The High Court in Kampala has issued an interim injunction restraining Makerere University from evicting hundreds of people who operate different businesses within the institution.
According to Civil Division Judge Boniface Wamala, his order will be in force pending the determination of the main application for a temporary injunction.
The order arises from an application filed last month by business operators under their umbrella, the Makerere University Business Owners Association. The association, which has 300 members, was challenging the decision by the Makerere University Council issued on July 1st 2022 to evict them on the grounds that it was illegal, irrational and unreasonable.
The University Council’s decision was based on the findings that numerous business activities that were operating on university premises do not relate to its core functions, while some businesses operate in non-designated spaces.
The businesses were accordingly given two weeks to vacate or else be charged with trespass. Those that were to be affected included canteens, mobile money stalls , shops , photo studios, photocopying machines, and restaurants.
But the applicants, being aggrieved with the decision, decided to petition the court through their lawyers led by Precious Nahabwe, arguing that the said allegations were not true, and that they were entitled to be given an opportunity to be heard before the decision to evict them was taken.
The Court heard that there is an imminent threat of being evicted from their business premises if this application is not granted. It will leave the main case without any value.
But on their part, Makerere University relied on an affidavit of the University Secretary, Yusuf Kiranda, and asked the court to dismiss this application. Kiranda stated that the applicant company has no locus to sue the university because it has no tenancy or other relationship with the university or its members.
As such, the university argued that the case had no merit and it was an abuse of the court process for them to sue.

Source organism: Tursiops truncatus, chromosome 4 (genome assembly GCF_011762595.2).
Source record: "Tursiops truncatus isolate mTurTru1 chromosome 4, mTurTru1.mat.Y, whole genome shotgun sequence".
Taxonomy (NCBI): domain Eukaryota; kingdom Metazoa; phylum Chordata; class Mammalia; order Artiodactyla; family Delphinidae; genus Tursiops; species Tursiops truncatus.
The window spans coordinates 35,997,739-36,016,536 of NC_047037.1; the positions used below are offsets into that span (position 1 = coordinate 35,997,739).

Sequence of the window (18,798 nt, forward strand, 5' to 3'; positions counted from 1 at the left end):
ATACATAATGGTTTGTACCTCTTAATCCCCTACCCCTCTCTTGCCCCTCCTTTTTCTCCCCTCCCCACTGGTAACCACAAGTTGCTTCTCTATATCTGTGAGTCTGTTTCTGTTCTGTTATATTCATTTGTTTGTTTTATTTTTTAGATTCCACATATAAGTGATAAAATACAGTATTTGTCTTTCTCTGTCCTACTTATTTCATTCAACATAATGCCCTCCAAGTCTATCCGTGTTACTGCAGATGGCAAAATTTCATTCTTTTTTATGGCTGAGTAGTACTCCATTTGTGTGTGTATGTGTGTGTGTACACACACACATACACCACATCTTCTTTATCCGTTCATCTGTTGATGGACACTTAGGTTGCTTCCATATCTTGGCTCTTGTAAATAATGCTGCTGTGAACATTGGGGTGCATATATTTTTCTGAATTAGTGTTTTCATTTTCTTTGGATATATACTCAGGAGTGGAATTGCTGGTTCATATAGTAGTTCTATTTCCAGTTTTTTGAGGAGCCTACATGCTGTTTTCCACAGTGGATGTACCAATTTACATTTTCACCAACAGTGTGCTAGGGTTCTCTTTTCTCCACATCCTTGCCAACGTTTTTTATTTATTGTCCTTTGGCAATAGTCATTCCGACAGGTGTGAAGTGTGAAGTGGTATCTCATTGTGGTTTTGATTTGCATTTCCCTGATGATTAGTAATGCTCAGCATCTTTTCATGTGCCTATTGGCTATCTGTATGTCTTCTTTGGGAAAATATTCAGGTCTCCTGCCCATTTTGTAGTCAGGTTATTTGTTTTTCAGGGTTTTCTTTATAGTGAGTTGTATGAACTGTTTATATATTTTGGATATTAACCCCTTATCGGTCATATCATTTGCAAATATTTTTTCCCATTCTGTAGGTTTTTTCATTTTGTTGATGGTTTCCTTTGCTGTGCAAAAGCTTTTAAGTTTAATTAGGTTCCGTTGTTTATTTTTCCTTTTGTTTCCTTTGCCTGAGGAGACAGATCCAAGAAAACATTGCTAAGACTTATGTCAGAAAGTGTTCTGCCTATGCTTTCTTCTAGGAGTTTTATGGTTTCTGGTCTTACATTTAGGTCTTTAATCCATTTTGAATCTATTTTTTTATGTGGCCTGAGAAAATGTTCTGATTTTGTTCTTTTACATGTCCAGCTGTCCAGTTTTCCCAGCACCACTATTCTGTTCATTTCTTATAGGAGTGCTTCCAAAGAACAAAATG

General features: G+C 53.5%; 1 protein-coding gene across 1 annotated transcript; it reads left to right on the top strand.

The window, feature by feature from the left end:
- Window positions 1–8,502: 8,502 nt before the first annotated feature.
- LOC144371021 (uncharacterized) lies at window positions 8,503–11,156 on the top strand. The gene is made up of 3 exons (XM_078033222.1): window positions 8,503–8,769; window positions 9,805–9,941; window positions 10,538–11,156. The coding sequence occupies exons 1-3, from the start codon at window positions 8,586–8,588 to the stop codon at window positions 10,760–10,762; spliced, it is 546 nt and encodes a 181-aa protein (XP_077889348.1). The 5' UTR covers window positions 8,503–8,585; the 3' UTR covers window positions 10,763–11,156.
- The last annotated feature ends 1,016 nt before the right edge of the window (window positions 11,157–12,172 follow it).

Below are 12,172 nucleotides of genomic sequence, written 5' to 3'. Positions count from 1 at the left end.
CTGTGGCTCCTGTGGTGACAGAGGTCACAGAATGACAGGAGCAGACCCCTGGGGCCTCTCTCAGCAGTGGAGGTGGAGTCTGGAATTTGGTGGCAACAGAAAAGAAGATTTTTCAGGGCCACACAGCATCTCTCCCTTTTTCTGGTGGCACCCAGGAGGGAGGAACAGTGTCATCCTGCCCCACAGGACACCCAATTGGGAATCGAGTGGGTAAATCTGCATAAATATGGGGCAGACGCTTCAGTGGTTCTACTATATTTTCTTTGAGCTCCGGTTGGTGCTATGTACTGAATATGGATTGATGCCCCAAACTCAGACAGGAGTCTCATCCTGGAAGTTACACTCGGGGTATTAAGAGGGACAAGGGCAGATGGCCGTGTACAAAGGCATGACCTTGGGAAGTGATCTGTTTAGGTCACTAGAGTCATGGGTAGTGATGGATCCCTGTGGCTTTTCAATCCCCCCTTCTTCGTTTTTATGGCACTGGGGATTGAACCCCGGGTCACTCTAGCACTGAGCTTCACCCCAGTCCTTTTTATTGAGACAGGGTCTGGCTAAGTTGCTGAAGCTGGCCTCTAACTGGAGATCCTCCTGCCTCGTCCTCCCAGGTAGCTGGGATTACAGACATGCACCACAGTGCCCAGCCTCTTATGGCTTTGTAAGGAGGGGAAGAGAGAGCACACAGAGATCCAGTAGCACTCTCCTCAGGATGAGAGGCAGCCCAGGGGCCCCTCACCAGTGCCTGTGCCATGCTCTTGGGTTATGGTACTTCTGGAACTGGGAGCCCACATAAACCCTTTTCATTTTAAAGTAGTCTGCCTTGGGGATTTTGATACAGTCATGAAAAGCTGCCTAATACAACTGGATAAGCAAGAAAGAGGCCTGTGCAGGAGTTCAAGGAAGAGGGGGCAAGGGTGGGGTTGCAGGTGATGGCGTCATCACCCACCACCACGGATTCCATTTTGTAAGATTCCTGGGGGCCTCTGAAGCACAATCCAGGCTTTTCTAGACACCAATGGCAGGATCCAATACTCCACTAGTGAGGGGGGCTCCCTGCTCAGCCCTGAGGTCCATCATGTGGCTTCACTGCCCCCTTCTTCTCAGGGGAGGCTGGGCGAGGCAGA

But in his decision delivered to the parties via email, Justice Wamala has indicated that there is undisputed evidence that the applicant’s members have been operating business activities on Makerere University premises and, regarding how the said members started operating from there, is one of the questions to be investigated in the main case.
“It is also not in dispute that the respondent/Makerere has issued a notice of eviction against the applicant’s members to vacate the said premises,” said Wamala, adding that the applicant company has established that it is a registered entity as a company limited by guarantee and is suing on behalf of its members, which he said is sufficient material to provide the applicant with sufficient legal capacity to sue.”
He goes on: “That being the case, and as far as this application is concerned, the applicant has established that there is a need for preservation of the status quo, which is that the applicant’s members are still in occupation of the business premises.” The Applicant has further established that there is a pending main application for a temporary injunction with a likelihood of success and that there is imminent danger of implementation of the impugned decision by the respondent before the hearing and determination of the substantive application. ”
The High Court has thus granted an interim order saying that it is the settled position of the law that once the above are in place, the Court is duty bound to exercise its discretion and grant the remedies sought.